This image is a blend of the Galaxy Evolution Explorer's M33 image and another taken by NASA's Spitzer Space Telescope. M33, one of our closest galactic neighbors, is about 2.9 million light-years away in the constellation Triangulum, part of what's known as our Local Group of galaxies.
... This combined image shows in amazing detail the beautiful and complicated interlacing of the heated dust and young stars. In some regions of M33, dust gathers where there is very little far-ultraviolet light, suggesting that the young stars are obscured or that stars further away are heating the dust. In some of the outer regions of the galaxy, just the opposite is true: There are plenty of young stars and very little dust.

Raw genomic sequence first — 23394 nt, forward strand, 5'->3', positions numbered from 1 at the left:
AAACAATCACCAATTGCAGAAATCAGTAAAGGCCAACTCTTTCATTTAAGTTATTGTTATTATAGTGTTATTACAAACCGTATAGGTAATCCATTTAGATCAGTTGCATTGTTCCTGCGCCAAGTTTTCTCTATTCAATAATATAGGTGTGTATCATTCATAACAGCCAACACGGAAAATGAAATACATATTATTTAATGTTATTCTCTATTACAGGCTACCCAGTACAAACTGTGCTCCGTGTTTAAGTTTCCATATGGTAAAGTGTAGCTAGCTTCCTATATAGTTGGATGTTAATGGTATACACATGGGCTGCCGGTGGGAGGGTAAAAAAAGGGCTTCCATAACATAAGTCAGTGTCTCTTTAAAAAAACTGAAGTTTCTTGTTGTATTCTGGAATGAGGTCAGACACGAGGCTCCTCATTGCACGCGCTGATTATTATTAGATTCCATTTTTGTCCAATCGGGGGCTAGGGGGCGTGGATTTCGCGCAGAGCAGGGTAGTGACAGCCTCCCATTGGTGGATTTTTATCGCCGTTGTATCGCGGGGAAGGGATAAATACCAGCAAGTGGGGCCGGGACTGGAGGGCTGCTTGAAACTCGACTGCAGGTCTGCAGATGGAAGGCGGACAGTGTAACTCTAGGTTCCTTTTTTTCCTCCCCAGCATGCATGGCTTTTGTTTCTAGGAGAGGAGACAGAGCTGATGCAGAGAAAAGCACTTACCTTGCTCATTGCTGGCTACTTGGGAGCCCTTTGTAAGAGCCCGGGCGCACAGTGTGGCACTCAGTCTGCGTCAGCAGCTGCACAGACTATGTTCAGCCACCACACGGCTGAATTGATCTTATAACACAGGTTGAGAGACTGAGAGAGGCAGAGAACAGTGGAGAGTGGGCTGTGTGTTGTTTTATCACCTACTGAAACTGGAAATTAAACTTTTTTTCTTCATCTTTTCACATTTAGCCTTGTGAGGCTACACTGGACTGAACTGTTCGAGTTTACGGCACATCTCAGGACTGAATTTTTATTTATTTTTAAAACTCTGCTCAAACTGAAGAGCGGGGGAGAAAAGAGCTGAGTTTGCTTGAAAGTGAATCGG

Far-ultraviolet light from young stars glimmers blue, near-ultraviolet light from intermediate age stars glows green, near-infrared light from old stars burns yellow and orange, and dust rich in organic molecules burns red. ... This image is a four-band composite that, in addition to the two ultraviolet bands, includes near infrared as yellow/orange and far infrared as red.
M33 – click for 450×699 image
Other M33 images: here, here, here
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